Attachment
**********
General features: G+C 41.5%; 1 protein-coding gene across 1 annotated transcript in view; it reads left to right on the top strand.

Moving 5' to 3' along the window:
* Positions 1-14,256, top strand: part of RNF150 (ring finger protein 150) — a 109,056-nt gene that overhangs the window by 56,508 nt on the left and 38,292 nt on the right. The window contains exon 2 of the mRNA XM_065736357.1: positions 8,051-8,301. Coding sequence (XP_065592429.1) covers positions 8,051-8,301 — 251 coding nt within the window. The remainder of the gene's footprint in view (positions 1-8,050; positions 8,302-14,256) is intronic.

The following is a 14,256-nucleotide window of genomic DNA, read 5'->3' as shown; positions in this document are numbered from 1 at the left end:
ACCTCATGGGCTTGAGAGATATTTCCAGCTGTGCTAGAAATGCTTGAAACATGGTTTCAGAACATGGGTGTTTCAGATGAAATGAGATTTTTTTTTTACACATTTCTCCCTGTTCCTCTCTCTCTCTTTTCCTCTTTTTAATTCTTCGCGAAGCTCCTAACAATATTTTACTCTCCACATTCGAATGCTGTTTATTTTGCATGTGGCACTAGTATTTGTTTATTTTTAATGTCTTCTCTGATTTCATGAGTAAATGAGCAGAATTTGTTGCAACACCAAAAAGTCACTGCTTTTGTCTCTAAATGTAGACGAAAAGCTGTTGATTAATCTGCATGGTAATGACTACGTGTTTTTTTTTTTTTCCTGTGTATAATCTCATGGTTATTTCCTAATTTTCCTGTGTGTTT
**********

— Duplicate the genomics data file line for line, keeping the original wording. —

General features: G+C 41.5%; 1 protein-coding gene across 1 annotated transcript in view; it reads left to right on the top strand.

Moving 5' to 3' along the window:
* Positions 1-14,256, top strand: part of RNF150 (ring finger protein 150) — a 109,056-nt gene that overhangs the window by 56,508 nt on the left and 38,292 nt on the right. The window contains exon 2 of the mRNA XM_065736357.1: positions 8,051-8,301. Coding sequence (XP_065592429.1) covers positions 8,051-8,301 — 251 coding nt within the window. The remainder of the gene's footprint in view (positions 1-8,050; positions 8,302-14,256) is intronic.

The following is a 14,256-nucleotide window of genomic DNA, read 5'->3' as shown; positions in this document are numbered from 1 at the left end:
ACCTCATGGGCTTGAGAGATATTTCCAGCTGTGCTAGAAATGCTTGAAACATGGTTTCAGAACATGGGTGTTTCAGATGAAATGAGATTTTTTTTTTACACATTTCTCCCTGTTCCTCTCTCTCTCTTTTCCTCTTTTTAATTCTTCGCGAAGCTCCTAACAATATTTTACTCTCCACATTCGAATGCTGTTTATTTTGCATGTGGCACTAGTATTTGTTTATTTTTAATGTCTTCTCTGATTTCATGAGTAAATGAGCAGAATTTGTTGCAACACCAAAAAGTCACTGCTTTTGTCTCTAAATGTAGACGAAAAGCTGTTGATTAATCTGCATGGTAATGACTACGTGTTTTTTTTTTTTTCCTGTGTATAATCTCATGGTTATTTCCTAATTTTCCTGTGTGTTT